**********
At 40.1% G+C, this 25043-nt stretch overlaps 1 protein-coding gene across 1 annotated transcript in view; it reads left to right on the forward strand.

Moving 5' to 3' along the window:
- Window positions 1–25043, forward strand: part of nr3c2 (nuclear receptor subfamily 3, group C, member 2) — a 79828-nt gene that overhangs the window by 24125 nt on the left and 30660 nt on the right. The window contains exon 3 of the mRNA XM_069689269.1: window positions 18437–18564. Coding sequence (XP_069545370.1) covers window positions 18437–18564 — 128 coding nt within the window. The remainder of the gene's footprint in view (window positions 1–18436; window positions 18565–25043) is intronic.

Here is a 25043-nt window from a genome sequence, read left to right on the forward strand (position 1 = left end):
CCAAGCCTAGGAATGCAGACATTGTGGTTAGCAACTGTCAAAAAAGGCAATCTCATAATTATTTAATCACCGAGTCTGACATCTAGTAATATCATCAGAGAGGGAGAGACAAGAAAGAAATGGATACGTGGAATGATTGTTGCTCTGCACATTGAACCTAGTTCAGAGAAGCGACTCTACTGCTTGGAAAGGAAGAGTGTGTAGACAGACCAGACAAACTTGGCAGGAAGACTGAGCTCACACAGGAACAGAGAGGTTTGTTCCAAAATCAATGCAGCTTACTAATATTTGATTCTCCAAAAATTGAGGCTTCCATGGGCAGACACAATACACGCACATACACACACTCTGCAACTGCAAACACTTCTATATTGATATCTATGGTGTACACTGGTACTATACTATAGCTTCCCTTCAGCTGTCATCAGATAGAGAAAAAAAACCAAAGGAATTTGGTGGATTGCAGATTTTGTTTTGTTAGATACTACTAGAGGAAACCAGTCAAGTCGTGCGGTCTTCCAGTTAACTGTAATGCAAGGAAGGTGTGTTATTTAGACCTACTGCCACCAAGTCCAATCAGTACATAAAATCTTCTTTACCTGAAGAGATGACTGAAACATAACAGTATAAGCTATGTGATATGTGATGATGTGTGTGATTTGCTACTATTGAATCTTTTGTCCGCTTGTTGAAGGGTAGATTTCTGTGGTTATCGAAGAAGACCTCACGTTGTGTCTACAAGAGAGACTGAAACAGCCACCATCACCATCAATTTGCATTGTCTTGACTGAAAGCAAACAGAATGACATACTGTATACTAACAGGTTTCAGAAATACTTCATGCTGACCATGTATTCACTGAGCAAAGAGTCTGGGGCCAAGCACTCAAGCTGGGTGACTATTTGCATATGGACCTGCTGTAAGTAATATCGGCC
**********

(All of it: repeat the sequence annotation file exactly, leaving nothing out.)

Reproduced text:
At 40.1% G+C, this 25043-nt stretch overlaps 1 protein-coding gene across 1 annotated transcript in view; it reads left to right on the forward strand.

Moving 5' to 3' along the window:
- Window positions 1–25043, forward strand: part of nr3c2 (nuclear receptor subfamily 3, group C, member 2) — a 79828-nt gene that overhangs the window by 24125 nt on the left and 30660 nt on the right. The window contains exon 3 of the mRNA XM_069689269.1: window positions 18437–18564. Coding sequence (XP_069545370.1) covers window positions 18437–18564 — 128 coding nt within the window. The remainder of the gene's footprint in view (window positions 1–18436; window positions 18565–25043) is intronic.

Here is a 25043-nt window from a genome sequence, read left to right on the forward strand (position 1 = left end):
CCAAGCCTAGGAATGCAGACATTGTGGTTAGCAACTGTCAAAAAAGGCAATCTCATAATTATTTAATCACCGAGTCTGACATCTAGTAATATCATCAGAGAGGGAGAGACAAGAAAGAAATGGATACGTGGAATGATTGTTGCTCTGCACATTGAACCTAGTTCAGAGAAGCGACTCTACTGCTTGGAAAGGAAGAGTGTGTAGACAGACCAGACAAACTTGGCAGGAAGACTGAGCTCACACAGGAACAGAGAGGTTTGTTCCAAAATCAATGCAGCTTACTAATATTTGATTCTCCAAAAATTGAGGCTTCCATGGGCAGACACAATACACGCACATACACACACTCTGCAACTGCAAACACTTCTATATTGATATCTATGGTGTACACTGGTACTATACTATAGCTTCCCTTCAGCTGTCATCAGATAGAGAAAAAAAACCAAAGGAATTTGGTGGATTGCAGATTTTGTTTTGTTAGATACTACTAGAGGAAACCAGTCAAGTCGTGCGGTCTTCCAGTTAACTGTAATGCAAGGAAGGTGTGTTATTTAGACCTACTGCCACCAAGTCCAATCAGTACATAAAATCTTCTTTACCTGAAGAGATGACTGAAACATAACAGTATAAGCTATGTGATATGTGATGATGTGTGTGATTTGCTACTATTGAATCTTTTGTCCGCTTGTTGAAGGGTAGATTTCTGTGGTTATCGAAGAAGACCTCACGTTGTGTCTACAAGAGAGACTGAAACAGCCACCATCACCATCAATTTGCATTGTCTTGACTGAAAGCAAACAGAATGACATACTGTATACTAACAGGTTTCAGAAATACTTCATGCTGACCATGTATTCACTGAGCAAAGAGTCTGGGGCCAAGCACTCAAGCTGGGTGACTATTTGCATATGGACCTGCTGTAAGTAATATCGGCC